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Sales forecasting can give a business a good idea of future profits and sales levels. Many businesses use different types of sales forecasting to predict the future of a new product, determine expansion or sales strategies, or simply analyze projected sales levels on a monthly or annual basis. There are many different kinds of sales forecasting techniques, including history-based analysis, market research, and forecasting based on analysis of similar businesses. Forecasts may be short-, medium-, or long-range, though short-range forecasts tend to be most accurate.
For an established business, one of the easiest methods of sales forecasting relies on historical data. Companies that have survived their first few difficult years are frequently able to make accurate predictions for the future based on data from the previous year. To perform a monthly forecast using historical data, an analyst will need to look at past sales records for that particular month, and see what percentage of annual sales that month represented. Understanding how the month fits into the annual sales levels can be very important, since different businesses may have different peak earnings months throughout the year.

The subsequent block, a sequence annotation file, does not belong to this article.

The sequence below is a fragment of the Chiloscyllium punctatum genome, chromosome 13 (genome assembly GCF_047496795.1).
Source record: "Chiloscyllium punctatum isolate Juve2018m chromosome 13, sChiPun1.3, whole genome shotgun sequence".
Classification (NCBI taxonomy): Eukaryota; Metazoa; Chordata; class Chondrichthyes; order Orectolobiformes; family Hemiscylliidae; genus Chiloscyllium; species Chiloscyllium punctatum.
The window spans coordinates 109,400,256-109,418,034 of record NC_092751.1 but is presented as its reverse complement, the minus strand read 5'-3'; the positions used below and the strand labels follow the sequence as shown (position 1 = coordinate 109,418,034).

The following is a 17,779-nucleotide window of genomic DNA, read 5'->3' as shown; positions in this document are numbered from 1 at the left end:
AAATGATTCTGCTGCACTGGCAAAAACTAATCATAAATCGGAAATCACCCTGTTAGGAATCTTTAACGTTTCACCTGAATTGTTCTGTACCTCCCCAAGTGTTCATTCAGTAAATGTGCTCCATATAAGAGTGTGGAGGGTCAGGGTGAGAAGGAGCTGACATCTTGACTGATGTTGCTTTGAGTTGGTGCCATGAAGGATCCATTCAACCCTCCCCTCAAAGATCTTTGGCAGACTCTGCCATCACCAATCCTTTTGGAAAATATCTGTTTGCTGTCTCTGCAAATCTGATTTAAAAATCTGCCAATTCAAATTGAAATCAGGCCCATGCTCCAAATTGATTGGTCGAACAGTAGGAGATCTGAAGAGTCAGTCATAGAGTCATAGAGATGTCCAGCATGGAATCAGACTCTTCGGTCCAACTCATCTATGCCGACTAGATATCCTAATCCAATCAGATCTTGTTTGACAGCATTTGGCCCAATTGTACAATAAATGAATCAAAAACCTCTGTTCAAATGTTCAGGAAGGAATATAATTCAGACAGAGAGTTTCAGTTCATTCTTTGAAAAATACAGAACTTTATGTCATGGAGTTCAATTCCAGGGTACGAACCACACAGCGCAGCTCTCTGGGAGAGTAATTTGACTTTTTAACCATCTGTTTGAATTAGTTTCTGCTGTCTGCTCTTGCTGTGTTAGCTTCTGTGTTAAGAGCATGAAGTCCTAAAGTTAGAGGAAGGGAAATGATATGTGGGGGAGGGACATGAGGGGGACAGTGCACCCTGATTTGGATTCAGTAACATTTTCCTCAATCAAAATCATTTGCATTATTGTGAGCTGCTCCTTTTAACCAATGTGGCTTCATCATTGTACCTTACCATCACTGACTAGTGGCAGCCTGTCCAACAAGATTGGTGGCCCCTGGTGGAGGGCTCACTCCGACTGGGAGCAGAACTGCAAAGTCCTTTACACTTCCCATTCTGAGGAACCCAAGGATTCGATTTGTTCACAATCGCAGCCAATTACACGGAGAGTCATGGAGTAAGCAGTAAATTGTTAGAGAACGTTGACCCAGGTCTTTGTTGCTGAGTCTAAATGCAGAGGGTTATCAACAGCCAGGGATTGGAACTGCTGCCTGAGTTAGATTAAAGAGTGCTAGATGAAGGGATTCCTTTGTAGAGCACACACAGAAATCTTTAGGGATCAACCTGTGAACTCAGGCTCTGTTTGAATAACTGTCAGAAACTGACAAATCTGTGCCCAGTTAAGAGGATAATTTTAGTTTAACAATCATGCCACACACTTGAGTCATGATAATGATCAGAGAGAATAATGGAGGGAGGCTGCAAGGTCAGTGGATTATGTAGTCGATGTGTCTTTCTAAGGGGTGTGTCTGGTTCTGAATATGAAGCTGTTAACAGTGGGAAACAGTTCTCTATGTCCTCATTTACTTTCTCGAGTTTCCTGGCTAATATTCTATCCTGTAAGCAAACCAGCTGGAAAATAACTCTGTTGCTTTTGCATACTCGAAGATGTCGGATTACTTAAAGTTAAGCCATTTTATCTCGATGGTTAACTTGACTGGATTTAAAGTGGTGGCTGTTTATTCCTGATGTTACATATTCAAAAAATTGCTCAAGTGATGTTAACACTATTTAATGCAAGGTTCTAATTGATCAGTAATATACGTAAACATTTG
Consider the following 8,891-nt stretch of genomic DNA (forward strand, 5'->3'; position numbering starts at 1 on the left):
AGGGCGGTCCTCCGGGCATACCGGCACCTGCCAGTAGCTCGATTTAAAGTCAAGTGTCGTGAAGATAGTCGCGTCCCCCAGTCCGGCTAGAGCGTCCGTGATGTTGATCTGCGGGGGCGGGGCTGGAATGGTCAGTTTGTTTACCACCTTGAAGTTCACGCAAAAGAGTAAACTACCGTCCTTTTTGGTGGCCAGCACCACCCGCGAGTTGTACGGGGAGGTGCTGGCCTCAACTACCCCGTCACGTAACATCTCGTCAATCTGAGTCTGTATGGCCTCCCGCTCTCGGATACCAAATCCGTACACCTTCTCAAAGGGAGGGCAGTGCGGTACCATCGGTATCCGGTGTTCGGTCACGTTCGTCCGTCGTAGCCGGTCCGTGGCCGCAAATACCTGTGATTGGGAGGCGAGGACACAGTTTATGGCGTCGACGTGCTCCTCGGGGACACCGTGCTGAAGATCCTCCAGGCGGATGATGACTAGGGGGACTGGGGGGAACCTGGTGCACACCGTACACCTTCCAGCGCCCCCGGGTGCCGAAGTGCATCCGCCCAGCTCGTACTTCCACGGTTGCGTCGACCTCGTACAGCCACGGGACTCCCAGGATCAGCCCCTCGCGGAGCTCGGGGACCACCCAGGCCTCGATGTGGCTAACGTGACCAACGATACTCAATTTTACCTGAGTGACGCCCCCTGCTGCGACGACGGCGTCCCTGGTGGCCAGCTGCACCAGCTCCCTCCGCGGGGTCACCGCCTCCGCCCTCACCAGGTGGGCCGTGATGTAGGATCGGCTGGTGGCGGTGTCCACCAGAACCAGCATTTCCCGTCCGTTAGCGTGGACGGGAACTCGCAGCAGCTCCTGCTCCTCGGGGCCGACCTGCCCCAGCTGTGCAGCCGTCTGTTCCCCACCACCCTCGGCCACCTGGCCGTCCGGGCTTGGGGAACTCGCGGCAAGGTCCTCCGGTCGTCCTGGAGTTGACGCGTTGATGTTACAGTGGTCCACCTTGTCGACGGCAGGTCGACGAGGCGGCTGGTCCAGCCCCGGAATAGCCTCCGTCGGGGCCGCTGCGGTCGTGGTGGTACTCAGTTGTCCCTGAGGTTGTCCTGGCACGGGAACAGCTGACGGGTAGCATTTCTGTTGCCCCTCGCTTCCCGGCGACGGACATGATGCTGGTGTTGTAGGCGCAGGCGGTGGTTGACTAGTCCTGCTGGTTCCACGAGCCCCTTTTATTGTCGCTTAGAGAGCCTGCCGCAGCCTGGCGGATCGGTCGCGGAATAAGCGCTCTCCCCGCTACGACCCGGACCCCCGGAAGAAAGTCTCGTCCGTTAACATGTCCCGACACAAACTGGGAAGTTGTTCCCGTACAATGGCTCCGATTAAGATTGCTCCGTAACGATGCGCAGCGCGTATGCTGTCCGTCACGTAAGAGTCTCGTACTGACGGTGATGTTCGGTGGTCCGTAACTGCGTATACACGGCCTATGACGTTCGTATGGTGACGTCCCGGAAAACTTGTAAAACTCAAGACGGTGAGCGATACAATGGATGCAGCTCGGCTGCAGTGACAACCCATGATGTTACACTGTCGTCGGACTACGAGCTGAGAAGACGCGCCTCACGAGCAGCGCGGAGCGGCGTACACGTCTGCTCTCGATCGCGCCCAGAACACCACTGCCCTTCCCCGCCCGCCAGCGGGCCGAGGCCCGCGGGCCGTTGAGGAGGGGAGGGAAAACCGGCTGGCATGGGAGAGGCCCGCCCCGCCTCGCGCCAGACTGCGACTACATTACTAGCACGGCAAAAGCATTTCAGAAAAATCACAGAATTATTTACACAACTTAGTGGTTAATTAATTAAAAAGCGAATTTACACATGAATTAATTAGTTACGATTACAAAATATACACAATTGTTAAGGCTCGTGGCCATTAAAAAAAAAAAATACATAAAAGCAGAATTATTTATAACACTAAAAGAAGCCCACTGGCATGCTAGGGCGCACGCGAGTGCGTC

A new business, of course, will be unable to rely on historical data. In order to come up with a sales forecast for the first few years, a newer enterprise will need to rely on external factors. One method of sales forecasting that can be useful to new businesses is competition analysis. If a person opens a shoe store, he or she may want to look at the historical sales for other shoe stores that are approximately the same size and targeted toward the same demographic. It may be helpful to look at similar stores in similar communities, rather than directly analyze regional competition, since adding the new shoe store to an existing market will often change the market.
It is important to avoid sales forecasting in a vacuum, since spending habits and demand trends rely on dozens of external factors. Using market research in sales forecasting can help give a clearer picture of sales potential by including factors like economic and demand trends. If, for instance, a small town has just gained a major new source of employment, such as a factory, spending might increase as a result of higher employment. Similarly, if a store's main product has just been judged as “out of fashion” by a large fashion magazine, sales may drop. Paying attention to external factors that can influence sales can create a more comprehensive forecast.
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